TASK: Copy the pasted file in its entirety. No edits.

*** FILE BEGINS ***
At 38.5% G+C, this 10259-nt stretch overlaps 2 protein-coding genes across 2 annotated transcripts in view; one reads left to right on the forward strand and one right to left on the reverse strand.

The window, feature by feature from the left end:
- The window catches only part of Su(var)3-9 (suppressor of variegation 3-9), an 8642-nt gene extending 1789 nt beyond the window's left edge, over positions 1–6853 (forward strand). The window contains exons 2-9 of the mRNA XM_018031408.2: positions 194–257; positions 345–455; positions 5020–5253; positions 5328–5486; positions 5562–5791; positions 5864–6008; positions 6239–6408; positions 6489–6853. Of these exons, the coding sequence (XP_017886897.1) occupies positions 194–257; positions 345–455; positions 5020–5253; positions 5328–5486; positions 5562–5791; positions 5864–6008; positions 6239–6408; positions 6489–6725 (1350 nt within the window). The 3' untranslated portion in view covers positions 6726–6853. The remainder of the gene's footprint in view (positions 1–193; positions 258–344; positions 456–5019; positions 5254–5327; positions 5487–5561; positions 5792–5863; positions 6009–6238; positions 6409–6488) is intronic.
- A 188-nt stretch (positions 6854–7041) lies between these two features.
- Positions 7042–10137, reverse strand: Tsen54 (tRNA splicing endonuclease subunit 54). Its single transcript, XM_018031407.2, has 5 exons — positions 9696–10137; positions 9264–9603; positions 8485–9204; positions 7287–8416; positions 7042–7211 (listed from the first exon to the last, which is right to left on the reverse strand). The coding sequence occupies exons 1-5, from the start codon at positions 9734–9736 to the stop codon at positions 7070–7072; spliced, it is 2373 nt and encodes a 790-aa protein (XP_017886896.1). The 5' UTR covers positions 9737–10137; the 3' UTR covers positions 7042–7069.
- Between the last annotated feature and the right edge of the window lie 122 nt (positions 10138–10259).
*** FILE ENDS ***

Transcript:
At 38.5% G+C, this 10259-nt stretch overlaps 2 protein-coding genes across 2 annotated transcripts in view; one reads left to right on the forward strand and one right to left on the reverse strand.

The window, feature by feature from the left end:
- The window catches only part of Su(var)3-9 (suppressor of variegation 3-9), an 8642-nt gene extending 1789 nt beyond the window's left edge, over positions 1–6853 (forward strand). The window contains exons 2-9 of the mRNA XM_018031408.2: positions 194–257; positions 345–455; positions 5020–5253; positions 5328–5486; positions 5562–5791; positions 5864–6008; positions 6239–6408; positions 6489–6853. Of these exons, the coding sequence (XP_017886897.1) occupies positions 194–257; positions 345–455; positions 5020–5253; positions 5328–5486; positions 5562–5791; positions 5864–6008; positions 6239–6408; positions 6489–6725 (1350 nt within the window). The 3' untranslated portion in view covers positions 6726–6853. The remainder of the gene's footprint in view (positions 1–193; positions 258–344; positions 456–5019; positions 5254–5327; positions 5487–5561; positions 5792–5863; positions 6009–6238; positions 6409–6488) is intronic.
- A 188-nt stretch (positions 6854–7041) lies between these two features.
- Positions 7042–10137, reverse strand: Tsen54 (tRNA splicing endonuclease subunit 54). Its single transcript, XM_018031407.2, has 5 exons — positions 9696–10137; positions 9264–9603; positions 8485–9204; positions 7287–8416; positions 7042–7211 (listed from the first exon to the last, which is right to left on the reverse strand). The coding sequence occupies exons 1-5, from the start codon at positions 9734–9736 to the stop codon at positions 7070–7072; spliced, it is 2373 nt and encodes a 790-aa protein (XP_017886896.1). The 5' UTR covers positions 9737–10137; the 3' UTR covers positions 7042–7069.
- Between the last annotated feature and the right edge of the window lie 122 nt (positions 10138–10259).